As we carefully made our way around the deck trying to identify how many different species of bird had alighted on the ship, a flock of Egrets flew above us for a short while, looking rather ghostly in the gloom. In that same murkiness we could hear a Green Heron calling as it kept pace with the ship. With much help from our ornithologist we identified twenty three species of birds resting on the ship. The birds on deck made little or no effort to move out of our way. Some simply sat on the deck, eyes closed, fast asleep. Seeing five or six different warbler species all perched on the same metre-long light cable seemed unreal. It was, however, about this point that the reality of what was happening began to sink in. The ghastly weather had exhausted these migrating birds as they tried to cross the hundred mile stretch of sea between the Florida Keys and Cuba. The ship was providing refuge and I am in no doubt that its presence was saving the lives of countless birds. As we continued to walk around the deck we spotted a few tiny corpses of birds that hadn’t quite made it. Perhaps some had collided with the ship’s superstructure, but we did see one Northern Parula literally flutter to the deck and die in front of our very eyes, for no apparent reason other than it was probably beyond exhaustion. Heartbreaking!
We knew that as daylight approached members of the crew would start to undertake various duties on the pool deck, including hosing-down. We encouraged birds we found resting in potentially vulnerable positions to move out of harm’s way. Judy picked up a Common Yellowthroat that was reluctant to move. On opening her hand to release the bird it merely perched on her finger tips and calmly sat there for almost ten minutes. As the crew moved about the deck carrying out early morning tasks they inadvertently activated the automatic doors leading to the ship’s interior. In no time at all birds started to enter one of the ship’s lounges. The situation became even more surreal when, amongst others, Worm-eating Warblers, Yellow-throated Warblers and Northern Parulas used lounge furniture and table decorations as makeshift perches. Fortunately, our ornithologist always travels with a child’s small fishing net on a cane. Why wouldn’t you? This proved an extremely effective means of trapping the birds before returning them to the relative freedom of the deck. Dawn had broken by the time the last bird was released from the lounge and the rain had almost stopped. To our amazement, the recovering mass of birds on deck had, in a few hours, regained sufficient strength to leave the ship and fly the last few miles to the Cuban coast. Only a handful of birds remained on board by the time our fellow travellers started to emerge for breakfast. One observant passenger spotted a lone American Redstart sheltering under a wicker table and excitedly called her friends across to see this stunning bird. Little did she know what a truly amazing spectacle she and her other sleeping shipmates, had missed.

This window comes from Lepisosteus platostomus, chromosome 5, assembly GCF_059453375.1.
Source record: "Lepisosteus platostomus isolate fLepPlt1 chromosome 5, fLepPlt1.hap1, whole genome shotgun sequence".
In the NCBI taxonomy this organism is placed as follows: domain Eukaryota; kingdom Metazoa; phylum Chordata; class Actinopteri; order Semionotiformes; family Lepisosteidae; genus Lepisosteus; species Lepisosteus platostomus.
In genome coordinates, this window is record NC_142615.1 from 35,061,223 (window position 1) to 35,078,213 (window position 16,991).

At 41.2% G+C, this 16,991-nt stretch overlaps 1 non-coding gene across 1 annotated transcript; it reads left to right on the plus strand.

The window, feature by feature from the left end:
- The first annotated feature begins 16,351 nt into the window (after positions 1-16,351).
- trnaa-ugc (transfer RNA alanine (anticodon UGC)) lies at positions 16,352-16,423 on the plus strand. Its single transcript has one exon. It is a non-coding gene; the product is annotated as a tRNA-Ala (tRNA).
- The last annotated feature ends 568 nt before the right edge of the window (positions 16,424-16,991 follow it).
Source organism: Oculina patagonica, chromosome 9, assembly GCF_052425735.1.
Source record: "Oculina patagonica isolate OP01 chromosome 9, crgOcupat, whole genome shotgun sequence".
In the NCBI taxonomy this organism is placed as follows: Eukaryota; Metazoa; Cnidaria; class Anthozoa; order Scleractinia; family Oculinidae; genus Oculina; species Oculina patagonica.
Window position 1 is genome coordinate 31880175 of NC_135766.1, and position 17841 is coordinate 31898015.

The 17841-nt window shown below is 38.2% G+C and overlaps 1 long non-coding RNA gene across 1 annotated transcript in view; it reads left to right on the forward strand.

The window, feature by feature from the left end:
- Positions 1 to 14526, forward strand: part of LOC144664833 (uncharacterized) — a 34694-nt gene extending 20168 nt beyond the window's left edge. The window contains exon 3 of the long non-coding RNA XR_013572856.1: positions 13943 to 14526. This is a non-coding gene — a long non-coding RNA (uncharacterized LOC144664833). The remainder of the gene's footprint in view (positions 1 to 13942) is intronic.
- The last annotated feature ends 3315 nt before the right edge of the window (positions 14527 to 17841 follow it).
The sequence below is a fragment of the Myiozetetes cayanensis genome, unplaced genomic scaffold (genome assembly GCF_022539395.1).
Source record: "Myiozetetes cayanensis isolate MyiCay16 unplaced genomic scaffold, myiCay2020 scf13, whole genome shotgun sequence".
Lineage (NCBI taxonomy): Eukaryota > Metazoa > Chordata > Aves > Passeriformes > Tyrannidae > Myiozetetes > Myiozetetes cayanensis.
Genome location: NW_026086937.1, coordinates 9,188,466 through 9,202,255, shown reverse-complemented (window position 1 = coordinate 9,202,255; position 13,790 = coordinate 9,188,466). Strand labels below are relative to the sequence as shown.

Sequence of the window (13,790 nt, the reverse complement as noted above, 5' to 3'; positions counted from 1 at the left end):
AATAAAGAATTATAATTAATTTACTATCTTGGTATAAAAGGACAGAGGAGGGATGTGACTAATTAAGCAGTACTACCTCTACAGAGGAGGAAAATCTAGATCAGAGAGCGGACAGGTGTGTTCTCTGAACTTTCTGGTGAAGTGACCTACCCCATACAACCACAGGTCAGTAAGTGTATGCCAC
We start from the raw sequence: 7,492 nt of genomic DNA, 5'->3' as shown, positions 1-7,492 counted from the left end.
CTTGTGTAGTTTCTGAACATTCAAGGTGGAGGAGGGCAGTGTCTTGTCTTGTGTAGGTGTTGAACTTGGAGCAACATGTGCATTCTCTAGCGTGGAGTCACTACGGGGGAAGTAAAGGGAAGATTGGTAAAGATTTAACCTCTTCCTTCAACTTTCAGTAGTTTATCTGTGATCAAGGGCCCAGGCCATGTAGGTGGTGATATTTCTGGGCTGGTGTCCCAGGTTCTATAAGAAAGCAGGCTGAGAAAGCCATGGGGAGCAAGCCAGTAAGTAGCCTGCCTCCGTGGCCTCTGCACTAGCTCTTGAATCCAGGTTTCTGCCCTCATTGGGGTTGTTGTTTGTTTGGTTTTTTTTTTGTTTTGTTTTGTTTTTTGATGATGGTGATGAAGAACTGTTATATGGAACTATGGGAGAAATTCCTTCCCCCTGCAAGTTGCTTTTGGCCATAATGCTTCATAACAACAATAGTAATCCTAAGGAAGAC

The experience made Judy and I appreciate more than ever, just how incredible bird migration is. I still can’t understand how these tiny, beautiful creatures can face seemingly impossible odds and survive. It’s distressing to think how many birds might have succumbed to the foul weather and drowned that night, but at least on this occasion, I am convinced that a cruise ship played a part in saving the lives of hundreds, if not thousands of migrating birds.
List of Birds Identified on board the ship
Blackpoll Warbler / Black-throated Blue Warbler / Yellow-throated Warbler / Wilson’s Warbler / Northern Waterthrush / Common Yellowthroat / Cape May Warbler / Palm Warbler / American Redstart / Ovenbird / Northern Parula / Summer Tanager / Black-and-white Warbler / Hooded Warbler / Yellow-throated Vireo / Bobolink / Blue Grosbeak / Worm-eating Warbler / Chestnut-sided Warbler / Blackburnian Warbler / Red-eyed Vireo Green Heron / Grey Kingbird